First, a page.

We can all get tripped up here if we miss the difference between doing everything that we know and doing whatever it takes.
Let’s say we intend to produce a specific result. In your heart, you know that you’re committed. You do everything you know how to do, but the result does not occur.
What this means is that everything you know is not what it takes to produce this result and true commitment, without progress, means it is time for support, coaching, or training.
In the realm of commitment, there is no grey; there is 100% or nothing. If I claim to be 90% committed, what lives in the 10%, that I hold back, is all of my potential excuses and the back doors I leave open for non-performance.
World class players and teams know that commitment begins with speaking and ends with results.
If I set out to “try” to accomplish a goal or “maybe” do something, there is not much chance of it being accomplished.
• When I am clear about my commitment, I am action-oriented.
Click Here to Read More
How to Go to The Source
December 09, 2014 | Posted in Tuesdays With Transitions
Share this article!
As discussed last week, when “I OWN” the problem, it means my needs are not being met and I have a responsibility to GO TO THE SOURCE (the person). The source is the person whose words or actions are not acceptable to you and is the ONLY one who can solve your problem.
This is called positive confrontation messages. Confrontation is “Face to Face” and does not need to be a battle of blame and defensive reactions. The goals of effective confrontation include:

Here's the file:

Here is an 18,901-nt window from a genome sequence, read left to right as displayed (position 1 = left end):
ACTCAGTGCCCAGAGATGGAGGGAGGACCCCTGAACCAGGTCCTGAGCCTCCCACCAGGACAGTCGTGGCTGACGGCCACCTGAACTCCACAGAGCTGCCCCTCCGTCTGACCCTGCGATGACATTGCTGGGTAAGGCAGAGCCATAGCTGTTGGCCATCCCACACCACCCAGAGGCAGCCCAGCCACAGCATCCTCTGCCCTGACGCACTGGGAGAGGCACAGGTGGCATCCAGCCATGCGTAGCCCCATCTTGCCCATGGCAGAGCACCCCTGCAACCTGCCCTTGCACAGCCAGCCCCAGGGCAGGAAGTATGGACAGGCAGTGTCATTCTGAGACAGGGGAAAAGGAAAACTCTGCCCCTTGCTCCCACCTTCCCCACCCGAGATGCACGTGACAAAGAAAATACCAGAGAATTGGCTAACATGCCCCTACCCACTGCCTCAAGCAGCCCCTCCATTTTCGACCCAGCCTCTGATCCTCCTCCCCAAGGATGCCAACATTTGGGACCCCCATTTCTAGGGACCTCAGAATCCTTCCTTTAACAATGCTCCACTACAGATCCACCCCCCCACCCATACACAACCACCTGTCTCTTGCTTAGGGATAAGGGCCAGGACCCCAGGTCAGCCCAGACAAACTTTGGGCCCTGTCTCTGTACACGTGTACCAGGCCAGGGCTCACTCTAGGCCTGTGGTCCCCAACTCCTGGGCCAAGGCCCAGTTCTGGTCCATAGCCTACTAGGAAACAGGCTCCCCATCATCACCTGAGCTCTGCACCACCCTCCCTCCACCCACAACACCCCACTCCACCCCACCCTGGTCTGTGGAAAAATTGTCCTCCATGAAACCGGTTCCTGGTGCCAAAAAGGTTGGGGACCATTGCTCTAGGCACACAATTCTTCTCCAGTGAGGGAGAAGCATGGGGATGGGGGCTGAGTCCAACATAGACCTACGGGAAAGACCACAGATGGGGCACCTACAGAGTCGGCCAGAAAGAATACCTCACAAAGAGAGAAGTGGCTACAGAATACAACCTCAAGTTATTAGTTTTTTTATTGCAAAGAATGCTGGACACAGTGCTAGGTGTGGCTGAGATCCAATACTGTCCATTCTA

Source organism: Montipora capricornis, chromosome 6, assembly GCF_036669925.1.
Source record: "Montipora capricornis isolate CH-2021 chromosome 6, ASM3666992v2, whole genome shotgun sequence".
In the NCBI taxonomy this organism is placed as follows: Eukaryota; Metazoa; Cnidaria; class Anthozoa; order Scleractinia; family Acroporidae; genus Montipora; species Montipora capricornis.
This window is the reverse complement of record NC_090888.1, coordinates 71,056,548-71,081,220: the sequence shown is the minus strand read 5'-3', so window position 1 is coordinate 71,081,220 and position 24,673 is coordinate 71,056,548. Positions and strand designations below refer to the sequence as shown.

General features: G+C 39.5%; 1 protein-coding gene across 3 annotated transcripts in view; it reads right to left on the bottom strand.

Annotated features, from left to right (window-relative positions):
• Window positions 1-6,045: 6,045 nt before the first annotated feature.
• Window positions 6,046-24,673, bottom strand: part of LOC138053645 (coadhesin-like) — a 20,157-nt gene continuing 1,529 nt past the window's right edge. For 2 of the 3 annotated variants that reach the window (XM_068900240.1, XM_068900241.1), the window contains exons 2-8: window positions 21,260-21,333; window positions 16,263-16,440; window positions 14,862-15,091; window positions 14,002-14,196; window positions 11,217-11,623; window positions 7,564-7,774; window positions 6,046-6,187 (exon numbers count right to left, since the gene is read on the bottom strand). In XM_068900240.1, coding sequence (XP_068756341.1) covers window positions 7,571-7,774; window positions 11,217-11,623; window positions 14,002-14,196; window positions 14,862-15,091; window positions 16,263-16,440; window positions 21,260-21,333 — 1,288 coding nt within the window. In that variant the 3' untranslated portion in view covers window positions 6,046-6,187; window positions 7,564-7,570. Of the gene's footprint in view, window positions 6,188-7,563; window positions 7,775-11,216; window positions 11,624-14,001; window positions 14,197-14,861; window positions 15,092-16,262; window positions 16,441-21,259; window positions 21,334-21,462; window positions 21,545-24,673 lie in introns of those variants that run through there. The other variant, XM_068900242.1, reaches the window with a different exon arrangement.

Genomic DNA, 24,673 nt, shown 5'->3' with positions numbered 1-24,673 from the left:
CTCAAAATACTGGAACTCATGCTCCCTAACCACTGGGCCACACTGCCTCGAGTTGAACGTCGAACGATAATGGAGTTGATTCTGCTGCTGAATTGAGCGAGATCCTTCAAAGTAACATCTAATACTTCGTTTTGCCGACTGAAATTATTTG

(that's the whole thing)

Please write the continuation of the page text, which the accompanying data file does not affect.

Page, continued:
1. Getting your needs met through a change in the other’s words or behavior.
2. Preserving the other’s self-esteem and not attacking.
3. Maintain the relationship of mutual respect.
Communicating your true feelings directly and openly provides not only you with relief and results but also gives the other person a chance to adjust or change their behavior. It doesn’t work to blame, criticize or attack another by using messages that begin with “YOU’.
Click HERE to read more!
November 04, 2014 | Posted in Tuesdays With Transitions | Be the first one to comment
For each characteristic, rate the extent to which the statement is true about your practice, using this scale.
1 – Not at all
2 – To a small extent
3 – To a moderate extent
4 – To a great extent
5 – To a very great extent
Then add up the scores for each cluster in the space entitled Your Score. Next, calculate your percentage rating by dividing your score by the highest possible score.
Using and Communicating Patient Information
1. We know how our patients define “quality”.